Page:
What do you need in terms of equipment for street photography? I think we’re all aware that street photography is perhaps the lowest-cost photographic genre there is and that great results can be achieved with the most elementary of kit. But what’s the minimum you can get away with?

Most people don’t have Leica-type budgets – especially students – and I’m often asked for advice on what gear they need for street photography. The most basic premise – which you’ll know as well as I do – is that sharp eyes, a quick mind and a keen sense of observation are paramount. Camera gear comes a fairly distant second, in my view. Some of the best street photography I’ve seen has been taken on a cheap compact, an old film camera or an iPhone.Look at Daido Moriyama – veteran Japanese street photographer and a true master of the art. He rarely uses anything but a small compact with a fixed lens. Okay, his pictures might not win a Pulitzer Prize for image quality but in terms of composition, form and content, they are up there with the best. Ditto Vivian Maier, who shot much of her best work on an old Rolleiflex.

I have met plenty of people who have spent £5,000 on a shiny new camera but does it make them a better street photographer? Well, a sharp image with good contrast and great tones can elevate an image right from the start but is such costly kit strictly necessary? One could argue that it gives the photographer a significant psychological leg-up, instilling a sense of self-importance and confidence, the latter being an essential personal quality for a street photographer. And there’s no doubt that an image produced using a 35mm Summicron lens will technically surpass that produced by the equivalent Tamron, but is the difference sufficiently noticeable in street photography? Maybe. But maybe it’s not. More often that not, it barely makes any noticeable difference.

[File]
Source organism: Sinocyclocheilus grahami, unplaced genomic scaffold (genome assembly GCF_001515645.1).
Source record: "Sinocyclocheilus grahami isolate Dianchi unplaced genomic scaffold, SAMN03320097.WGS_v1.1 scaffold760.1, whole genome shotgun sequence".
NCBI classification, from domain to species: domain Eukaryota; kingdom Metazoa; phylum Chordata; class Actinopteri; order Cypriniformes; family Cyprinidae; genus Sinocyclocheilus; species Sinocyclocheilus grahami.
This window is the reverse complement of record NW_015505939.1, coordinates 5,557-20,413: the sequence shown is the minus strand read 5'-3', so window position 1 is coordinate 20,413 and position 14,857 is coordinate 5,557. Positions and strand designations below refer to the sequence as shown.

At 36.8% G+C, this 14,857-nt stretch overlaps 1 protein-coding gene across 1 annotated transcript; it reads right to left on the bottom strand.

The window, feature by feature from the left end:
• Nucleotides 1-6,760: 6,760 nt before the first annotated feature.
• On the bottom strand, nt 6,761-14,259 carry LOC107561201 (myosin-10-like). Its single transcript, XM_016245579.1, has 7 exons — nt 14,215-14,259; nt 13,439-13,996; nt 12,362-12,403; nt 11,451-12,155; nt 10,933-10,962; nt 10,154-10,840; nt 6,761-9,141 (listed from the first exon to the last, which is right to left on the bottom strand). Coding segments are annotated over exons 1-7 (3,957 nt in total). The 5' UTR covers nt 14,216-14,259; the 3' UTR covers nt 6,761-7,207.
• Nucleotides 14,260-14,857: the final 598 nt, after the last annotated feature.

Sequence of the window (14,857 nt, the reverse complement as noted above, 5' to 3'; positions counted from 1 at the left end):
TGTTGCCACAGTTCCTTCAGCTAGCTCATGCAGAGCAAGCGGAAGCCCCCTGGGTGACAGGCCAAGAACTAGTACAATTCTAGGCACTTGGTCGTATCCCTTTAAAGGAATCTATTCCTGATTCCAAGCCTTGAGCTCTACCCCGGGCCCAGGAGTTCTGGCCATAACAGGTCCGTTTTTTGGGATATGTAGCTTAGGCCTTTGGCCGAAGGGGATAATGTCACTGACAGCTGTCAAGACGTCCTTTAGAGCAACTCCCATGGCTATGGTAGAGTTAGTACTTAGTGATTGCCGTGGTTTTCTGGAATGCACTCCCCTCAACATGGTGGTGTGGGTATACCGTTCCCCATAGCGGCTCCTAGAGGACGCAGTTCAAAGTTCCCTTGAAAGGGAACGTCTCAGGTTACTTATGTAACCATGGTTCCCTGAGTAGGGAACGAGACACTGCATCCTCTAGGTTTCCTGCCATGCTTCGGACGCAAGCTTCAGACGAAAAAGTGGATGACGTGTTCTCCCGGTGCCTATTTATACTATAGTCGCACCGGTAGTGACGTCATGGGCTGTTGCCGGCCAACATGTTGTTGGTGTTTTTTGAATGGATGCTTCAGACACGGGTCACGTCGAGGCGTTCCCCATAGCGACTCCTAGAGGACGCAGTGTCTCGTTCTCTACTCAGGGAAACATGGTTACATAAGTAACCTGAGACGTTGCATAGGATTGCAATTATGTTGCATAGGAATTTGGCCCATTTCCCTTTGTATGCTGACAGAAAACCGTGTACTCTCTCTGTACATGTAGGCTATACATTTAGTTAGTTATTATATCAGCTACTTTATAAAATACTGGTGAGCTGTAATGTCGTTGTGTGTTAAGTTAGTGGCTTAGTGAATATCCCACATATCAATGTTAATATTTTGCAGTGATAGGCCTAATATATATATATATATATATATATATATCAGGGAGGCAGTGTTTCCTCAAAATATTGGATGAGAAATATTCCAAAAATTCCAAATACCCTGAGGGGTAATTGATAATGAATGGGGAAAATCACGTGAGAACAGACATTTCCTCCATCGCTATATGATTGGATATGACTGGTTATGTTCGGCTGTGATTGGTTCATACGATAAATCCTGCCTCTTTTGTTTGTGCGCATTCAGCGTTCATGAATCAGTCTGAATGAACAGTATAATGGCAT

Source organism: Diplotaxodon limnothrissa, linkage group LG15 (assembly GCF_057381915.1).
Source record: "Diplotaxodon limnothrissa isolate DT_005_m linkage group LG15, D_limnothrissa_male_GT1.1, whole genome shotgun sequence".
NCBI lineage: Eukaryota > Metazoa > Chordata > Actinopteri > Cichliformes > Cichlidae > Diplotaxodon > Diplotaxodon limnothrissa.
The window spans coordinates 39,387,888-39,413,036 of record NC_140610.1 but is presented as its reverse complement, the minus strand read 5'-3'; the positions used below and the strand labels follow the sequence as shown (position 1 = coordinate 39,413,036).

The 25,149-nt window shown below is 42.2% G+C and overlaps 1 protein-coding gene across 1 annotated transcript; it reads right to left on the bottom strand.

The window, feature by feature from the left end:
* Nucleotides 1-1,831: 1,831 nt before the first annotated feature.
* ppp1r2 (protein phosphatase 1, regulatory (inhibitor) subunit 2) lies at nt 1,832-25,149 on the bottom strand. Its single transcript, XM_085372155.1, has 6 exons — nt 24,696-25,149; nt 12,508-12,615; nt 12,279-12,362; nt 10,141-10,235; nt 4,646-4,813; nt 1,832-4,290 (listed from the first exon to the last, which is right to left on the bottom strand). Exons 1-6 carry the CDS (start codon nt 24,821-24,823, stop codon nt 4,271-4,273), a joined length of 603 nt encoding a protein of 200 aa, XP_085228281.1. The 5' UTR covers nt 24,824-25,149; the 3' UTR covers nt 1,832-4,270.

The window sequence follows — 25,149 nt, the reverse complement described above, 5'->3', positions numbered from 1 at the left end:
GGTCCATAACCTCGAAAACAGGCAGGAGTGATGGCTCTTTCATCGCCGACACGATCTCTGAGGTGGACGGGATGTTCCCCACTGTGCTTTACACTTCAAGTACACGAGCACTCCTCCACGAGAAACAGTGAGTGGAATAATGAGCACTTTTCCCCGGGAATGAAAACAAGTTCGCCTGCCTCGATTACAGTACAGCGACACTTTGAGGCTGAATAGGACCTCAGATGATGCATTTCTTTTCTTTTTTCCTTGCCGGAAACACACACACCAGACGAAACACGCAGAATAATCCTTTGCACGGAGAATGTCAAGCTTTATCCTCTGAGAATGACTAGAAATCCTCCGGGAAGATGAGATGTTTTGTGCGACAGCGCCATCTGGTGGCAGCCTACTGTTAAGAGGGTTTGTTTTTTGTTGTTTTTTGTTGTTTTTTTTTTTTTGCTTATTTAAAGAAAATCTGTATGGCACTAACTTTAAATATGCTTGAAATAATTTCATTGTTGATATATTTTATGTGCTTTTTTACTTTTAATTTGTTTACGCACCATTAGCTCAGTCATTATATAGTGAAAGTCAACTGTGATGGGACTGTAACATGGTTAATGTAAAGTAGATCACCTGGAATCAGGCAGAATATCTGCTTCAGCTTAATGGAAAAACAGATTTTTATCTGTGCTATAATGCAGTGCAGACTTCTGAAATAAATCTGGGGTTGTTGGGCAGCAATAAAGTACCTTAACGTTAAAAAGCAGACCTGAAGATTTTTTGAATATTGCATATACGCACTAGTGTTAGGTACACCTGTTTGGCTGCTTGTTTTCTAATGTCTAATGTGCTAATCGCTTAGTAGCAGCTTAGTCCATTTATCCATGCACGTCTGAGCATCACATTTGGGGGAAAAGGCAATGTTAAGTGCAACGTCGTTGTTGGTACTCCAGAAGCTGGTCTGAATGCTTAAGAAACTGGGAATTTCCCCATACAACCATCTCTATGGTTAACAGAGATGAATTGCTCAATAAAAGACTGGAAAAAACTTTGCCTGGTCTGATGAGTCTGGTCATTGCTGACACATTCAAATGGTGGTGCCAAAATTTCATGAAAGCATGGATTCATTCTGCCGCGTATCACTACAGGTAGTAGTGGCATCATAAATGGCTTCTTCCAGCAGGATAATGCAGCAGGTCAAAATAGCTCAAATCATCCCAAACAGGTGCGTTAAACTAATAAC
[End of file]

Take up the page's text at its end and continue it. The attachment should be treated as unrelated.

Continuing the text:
Shooting at high ISO, as we often do, and in dynamic situations where either the photographer or the subject is moving, quality will inevitably suffer and such imperfections can be rectified by no amount or megapixels or glass.

So, don’t obsess about gear. Don’t rush out to buy the latest camera or that super-fast new lens. Don’t join the megapixel race – you can never win it. Instead, spend your money on books; absorb the work of great street photographers; learn from them and be inspired; practice using the equipment you already have and perfect your technique. Maybe buy a film camera (£30 on eBay will be you a perfectly good 35mm SLR with standard lens) and slow down a little, really thinking about what you’re doing. This is the sort of stuff that will make you a better street photographer.
Watch out for future posts on equipment for street photography:
– What’s in my bag?
– Buying a film camera
– Trying medium format
– A guide to lenses
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